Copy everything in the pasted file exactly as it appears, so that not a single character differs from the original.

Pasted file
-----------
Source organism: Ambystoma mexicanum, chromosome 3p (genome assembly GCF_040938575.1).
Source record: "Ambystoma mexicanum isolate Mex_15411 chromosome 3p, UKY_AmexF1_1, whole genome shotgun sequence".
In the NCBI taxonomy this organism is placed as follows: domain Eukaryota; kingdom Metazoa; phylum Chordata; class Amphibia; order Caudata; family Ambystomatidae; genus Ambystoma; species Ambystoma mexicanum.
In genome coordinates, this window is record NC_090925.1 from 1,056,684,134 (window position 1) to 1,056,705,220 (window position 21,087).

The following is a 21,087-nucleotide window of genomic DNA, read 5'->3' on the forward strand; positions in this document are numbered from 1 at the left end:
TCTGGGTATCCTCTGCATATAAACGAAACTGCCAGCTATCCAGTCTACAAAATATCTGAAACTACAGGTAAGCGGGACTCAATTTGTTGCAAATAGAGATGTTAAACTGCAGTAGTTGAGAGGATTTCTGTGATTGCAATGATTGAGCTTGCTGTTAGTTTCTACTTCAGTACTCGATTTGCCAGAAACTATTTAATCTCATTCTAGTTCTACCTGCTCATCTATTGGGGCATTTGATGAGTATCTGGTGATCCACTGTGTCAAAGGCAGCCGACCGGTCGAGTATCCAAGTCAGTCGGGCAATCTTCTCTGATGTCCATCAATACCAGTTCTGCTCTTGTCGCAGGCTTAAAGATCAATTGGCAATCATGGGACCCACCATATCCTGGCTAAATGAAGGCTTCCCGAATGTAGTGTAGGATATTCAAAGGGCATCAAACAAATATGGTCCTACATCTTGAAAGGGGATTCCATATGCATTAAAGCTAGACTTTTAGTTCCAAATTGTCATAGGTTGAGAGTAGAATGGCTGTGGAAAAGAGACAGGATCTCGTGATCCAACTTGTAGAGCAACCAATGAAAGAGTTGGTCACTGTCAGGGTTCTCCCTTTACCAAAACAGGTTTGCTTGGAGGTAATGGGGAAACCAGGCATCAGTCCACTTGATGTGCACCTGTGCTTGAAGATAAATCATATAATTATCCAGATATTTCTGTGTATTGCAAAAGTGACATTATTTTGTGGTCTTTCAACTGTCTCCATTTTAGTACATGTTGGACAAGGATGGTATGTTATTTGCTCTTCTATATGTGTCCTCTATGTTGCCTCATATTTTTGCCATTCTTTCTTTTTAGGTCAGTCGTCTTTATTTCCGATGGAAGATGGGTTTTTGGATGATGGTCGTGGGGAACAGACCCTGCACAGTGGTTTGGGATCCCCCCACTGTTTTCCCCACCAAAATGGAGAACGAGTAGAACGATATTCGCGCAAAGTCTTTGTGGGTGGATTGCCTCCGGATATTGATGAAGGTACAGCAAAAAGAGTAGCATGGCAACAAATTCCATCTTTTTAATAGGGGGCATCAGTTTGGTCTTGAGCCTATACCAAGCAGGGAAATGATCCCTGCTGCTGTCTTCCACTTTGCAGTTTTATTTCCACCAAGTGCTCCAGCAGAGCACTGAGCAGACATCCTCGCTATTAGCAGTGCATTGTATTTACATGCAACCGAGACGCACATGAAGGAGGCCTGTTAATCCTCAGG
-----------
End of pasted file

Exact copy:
Source organism: Ambystoma mexicanum, chromosome 3p (genome assembly GCF_040938575.1).
Source record: "Ambystoma mexicanum isolate Mex_15411 chromosome 3p, UKY_AmexF1_1, whole genome shotgun sequence".
In the NCBI taxonomy this organism is placed as follows: domain Eukaryota; kingdom Metazoa; phylum Chordata; class Amphibia; order Caudata; family Ambystomatidae; genus Ambystoma; species Ambystoma mexicanum.
In genome coordinates, this window is record NC_090925.1 from 1,056,684,134 (window position 1) to 1,056,705,220 (window position 21,087).

The following is a 21,087-nucleotide window of genomic DNA, read 5'->3' on the forward strand; positions in this document are numbered from 1 at the left end:
TCTGGGTATCCTCTGCATATAAACGAAACTGCCAGCTATCCAGTCTACAAAATATCTGAAACTACAGGTAAGCGGGACTCAATTTGTTGCAAATAGAGATGTTAAACTGCAGTAGTTGAGAGGATTTCTGTGATTGCAATGATTGAGCTTGCTGTTAGTTTCTACTTCAGTACTCGATTTGCCAGAAACTATTTAATCTCATTCTAGTTCTACCTGCTCATCTATTGGGGCATTTGATGAGTATCTGGTGATCCACTGTGTCAAAGGCAGCCGACCGGTCGAGTATCCAAGTCAGTCGGGCAATCTTCTCTGATGTCCATCAATACCAGTTCTGCTCTTGTCGCAGGCTTAAAGATCAATTGGCAATCATGGGACCCACCATATCCTGGCTAAATGAAGGCTTCCCGAATGTAGTGTAGGATATTCAAAGGGCATCAAACAAATATGGTCCTACATCTTGAAAGGGGATTCCATATGCATTAAAGCTAGACTTTTAGTTCCAAATTGTCATAGGTTGAGAGTAGAATGGCTGTGGAAAAGAGACAGGATCTCGTGATCCAACTTGTAGAGCAACCAATGAAAGAGTTGGTCACTGTCAGGGTTCTCCCTTTACCAAAACAGGTTTGCTTGGAGGTAATGGGGAAACCAGGCATCAGTCCACTTGATGTGCACCTGTGCTTGAAGATAAATCATATAATTATCCAGATATTTCTGTGTATTGCAAAAGTGACATTATTTTGTGGTCTTTCAACTGTCTCCATTTTAGTACATGTTGGACAAGGATGGTATGTTATTTGCTCTTCTATATGTGTCCTCTATGTTGCCTCATATTTTTGCCATTCTTTCTTTTTAGGTCAGTCGTCTTTATTTCCGATGGAAGATGGGTTTTTGGATGATGGTCGTGGGGAACAGACCCTGCACAGTGGTTTGGGATCCCCCCACTGTTTTCCCCACCAAAATGGAGAACGAGTAGAACGATATTCGCGCAAAGTCTTTGTGGGTGGATTGCCTCCGGATATTGATGAAGGTACAGCAAAAAGAGTAGCATGGCAACAAATTCCATCTTTTTAATAGGGGGCATCAGTTTGGTCTTGAGCCTATACCAAGCAGGGAAATGATCCCTGCTGCTGTCTTCCACTTTGCAGTTTTATTTCCACCAAGTGCTCCAGCAGAGCACTGAGCAGACATCCTCGCTATTAGCAGTGCATTGTATTTACATGCAACCGAGACGCACATGAAGGAGGCCTGTTAATCCTCAGG